For more information about creating alerts, see the prometheus-aws-configuration-beta README for an explanation of each field’s meaning and an example alert you can customise.

Create a PR with your alerting rule

Create a pull request for changes to your alerting rules file. Your commit should explain what the alert is and why you picked the threshold value. This is so future team members have the context they need to confidently change the alerting rule and other teams can learn from your alerting rules.

Share your pull request in the #re-prometheus-support Slack channel channel so we can review it. We will try to merge and deploy your pull request as quickly as possible and will let you know when your alerting rule is live.

How to receive alerts

Once Prometheus triggers an alert, it sends the alert to Alertmanager. Alertmanager is then responsible for forwarding alerts to receivers such as Pagerduty or Zendesk.

Alerts are forwarded to the appropriate team and receiver using the Alertmanager config file which uses the alert labels to direct the alert to the right team and receiver.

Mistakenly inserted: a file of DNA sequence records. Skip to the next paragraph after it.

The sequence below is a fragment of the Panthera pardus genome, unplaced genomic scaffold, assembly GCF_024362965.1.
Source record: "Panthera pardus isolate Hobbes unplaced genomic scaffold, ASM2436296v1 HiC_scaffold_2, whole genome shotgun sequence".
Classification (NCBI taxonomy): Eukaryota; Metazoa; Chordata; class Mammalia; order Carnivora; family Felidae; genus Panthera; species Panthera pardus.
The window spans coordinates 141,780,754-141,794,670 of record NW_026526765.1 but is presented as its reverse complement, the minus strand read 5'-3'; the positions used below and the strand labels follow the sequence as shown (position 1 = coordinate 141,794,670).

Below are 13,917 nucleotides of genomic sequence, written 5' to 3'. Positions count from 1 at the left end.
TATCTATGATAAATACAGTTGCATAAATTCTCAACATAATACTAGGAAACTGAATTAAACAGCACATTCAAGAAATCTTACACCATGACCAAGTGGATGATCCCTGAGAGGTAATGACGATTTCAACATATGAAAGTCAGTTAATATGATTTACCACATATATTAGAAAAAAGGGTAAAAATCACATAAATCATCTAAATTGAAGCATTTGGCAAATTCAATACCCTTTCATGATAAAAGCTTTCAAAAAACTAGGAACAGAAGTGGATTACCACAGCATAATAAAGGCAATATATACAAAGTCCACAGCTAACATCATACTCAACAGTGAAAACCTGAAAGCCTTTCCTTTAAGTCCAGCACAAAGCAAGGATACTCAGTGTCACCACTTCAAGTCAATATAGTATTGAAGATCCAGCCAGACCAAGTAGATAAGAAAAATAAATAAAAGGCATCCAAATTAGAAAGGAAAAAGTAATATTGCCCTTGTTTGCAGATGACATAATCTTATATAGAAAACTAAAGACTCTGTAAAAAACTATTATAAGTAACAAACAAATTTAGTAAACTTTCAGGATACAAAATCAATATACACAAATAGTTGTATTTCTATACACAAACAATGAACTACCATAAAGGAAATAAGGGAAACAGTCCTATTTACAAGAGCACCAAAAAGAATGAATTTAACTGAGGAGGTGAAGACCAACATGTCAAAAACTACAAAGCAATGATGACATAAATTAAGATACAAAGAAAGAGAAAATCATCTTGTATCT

If you have not yet set up a receiver or would like to set up additional receivers use the #re-prometheus-support Slack channel.

If you need additional PagerDuty licences contact the Reliability Engineering Autom8 team using the #re-autom8 Slack channel.

Testing your alerts

Once your alerts appear in Prometheus and you have configured PagerDuty to use Prometheus events to trigger incidents or suppress alerts on a service, you can test your alert out using amtool.

You can use amtool to create an alert in AlertManager. This will send a FIRING event to PagerDuty, which (if all is configured correctly) should trigger an incident in PagerDuty.

Run the following command to create an alert:

Note: AlertManager is only accessible from the GDS office IP range, so you may need to connect to the VPN.

amtool alert add alertname=<YOUR_ALERT_NAME> product=<your-product-name> \
--end="2021-05-18T11:05:00+01:00" \

Set end to be a date and time 5 minutes into the future if you want the alert to end in 5 minutes.

For example, this is how you would run a drill for GOV.UK’s coronavirus services:

amtool alert add alertname=GOVUK_CORONAVIRUS_SERVICES_AlertDrill product="govuk-coronavirus-services" \

You can silence the alert in the AlertManager UI, or resolve it in PagerDuty.

To end the alert, run the same amtool command, except this time set the end date to be in the past:

amtool alert add alertname=<YOUR_ALERT_NAME> product=<your-product-name> \